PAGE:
By Salim Jiwa


VANCOUVER –  Seeking more evidence to bolster their case, government lawyers prosecuting two suspects in the terrorist bombing of Air India flight 182 could be using a tough new law enacted by Ottawa in the wake of the 9/11 disaster in the U.S.

In fact, information received by this writer suggests the first hearing under amendments to the criminal code introduced under Bill C-36 that allows authorities to compel a person with knowledge about an ongoing terrorism investigation to appear at a secret hearing in front of a judge may have already occurred.

Under the amendment designed to aid police and crown in a terrorism investigation, a person subpoenaed with the approval of the attorney-general must appear before a judge and detail their knowledge about an act of terrorism or a person sought in connection with a terrorism investigation.

Bill C-36 evoked controversy when it was introduced in parliament shortly after the Sept. 11 attacks in the U.S. launched by the Osama bin Laden organization known as Al Qaeda. Amnesty International and other human rights organizations were severely critical of the law which provides for secret hearings and allows police to detain terrorism suspects for longer than the normal detention provisions on other criminal code offenses.

It is believed crown counsel involved in the prosecution of Ajaib Singh Bagri and Ripudaman Singh Malik, both charged with multiple counts in the downing of the aircraft, subpoenaed the wife of a convicted terrorist to appear before a judge to detail her knowledge about a man long sought by RCMP in connection with a bush-bomb experiment performed by two men 19 days before the flight was blown up with a time-bomb.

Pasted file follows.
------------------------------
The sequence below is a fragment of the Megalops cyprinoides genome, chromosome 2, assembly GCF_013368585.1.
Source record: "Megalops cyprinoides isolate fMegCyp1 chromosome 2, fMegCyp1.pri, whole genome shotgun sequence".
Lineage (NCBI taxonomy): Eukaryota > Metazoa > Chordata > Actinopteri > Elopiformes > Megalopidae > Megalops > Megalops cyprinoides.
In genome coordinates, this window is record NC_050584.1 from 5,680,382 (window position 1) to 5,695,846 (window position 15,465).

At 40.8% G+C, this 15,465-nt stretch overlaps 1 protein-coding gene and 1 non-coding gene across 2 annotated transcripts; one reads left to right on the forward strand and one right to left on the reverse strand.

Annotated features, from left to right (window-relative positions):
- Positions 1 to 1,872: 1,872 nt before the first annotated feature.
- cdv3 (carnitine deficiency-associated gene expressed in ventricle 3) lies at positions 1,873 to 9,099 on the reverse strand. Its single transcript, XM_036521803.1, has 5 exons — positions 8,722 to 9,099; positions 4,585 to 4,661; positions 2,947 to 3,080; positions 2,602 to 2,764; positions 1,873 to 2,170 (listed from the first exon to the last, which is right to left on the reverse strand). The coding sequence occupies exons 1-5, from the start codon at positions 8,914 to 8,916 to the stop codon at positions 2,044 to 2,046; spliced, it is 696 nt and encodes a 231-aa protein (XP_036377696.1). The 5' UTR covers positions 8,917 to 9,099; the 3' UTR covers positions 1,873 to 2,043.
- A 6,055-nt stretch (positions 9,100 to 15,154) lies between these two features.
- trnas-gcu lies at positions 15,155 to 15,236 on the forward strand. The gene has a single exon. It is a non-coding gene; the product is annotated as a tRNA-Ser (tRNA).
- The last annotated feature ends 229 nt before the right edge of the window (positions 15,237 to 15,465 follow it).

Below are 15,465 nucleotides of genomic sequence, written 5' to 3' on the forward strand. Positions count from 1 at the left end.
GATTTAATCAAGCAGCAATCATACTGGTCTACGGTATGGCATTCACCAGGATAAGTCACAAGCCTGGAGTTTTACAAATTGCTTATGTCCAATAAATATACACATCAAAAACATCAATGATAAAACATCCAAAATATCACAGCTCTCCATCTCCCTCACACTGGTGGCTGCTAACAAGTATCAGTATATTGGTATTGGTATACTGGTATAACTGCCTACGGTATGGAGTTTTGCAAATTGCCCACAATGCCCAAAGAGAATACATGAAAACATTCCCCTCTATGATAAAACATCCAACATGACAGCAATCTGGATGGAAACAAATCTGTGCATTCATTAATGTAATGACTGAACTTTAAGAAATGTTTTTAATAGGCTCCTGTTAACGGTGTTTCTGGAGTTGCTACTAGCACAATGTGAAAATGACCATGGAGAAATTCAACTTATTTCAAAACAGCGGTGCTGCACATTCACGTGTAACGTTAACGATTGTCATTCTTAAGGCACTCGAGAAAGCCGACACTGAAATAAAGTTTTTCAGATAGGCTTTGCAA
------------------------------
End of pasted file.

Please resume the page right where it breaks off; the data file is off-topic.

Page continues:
Under the criminal code amendment, the person called before a judge can be represented by counsel and is protected from the normal rules of self-incrimination. Information gleaned at such hearing cannot be used to prosecute the person giving the information to the judge. However, the information can be used in the prosecution of terrorism cases against others.

It is possible the government could call several other people believed to have knowledge about the Air India bombing case to appear before a judge and disclose their knowledge.

Crown Counsel spokesman Geoff Gaul will not say whether such hearings have taken place or are contemplated under the so-called anti-terrorism law passed in December 2001. He said any such discussion would take place in court.

He added,  however,  that the government would use “all available legal tools” and “leave no stone unturned” in an effort to execute a successful prosecution of the Air India case.

329 people perished when Air India Flight 182 exploded at an altitude of 31,000 feet on June 23, 1985.

Written by Salim Jiwa
Author of “The Death of Air India Flight 182”
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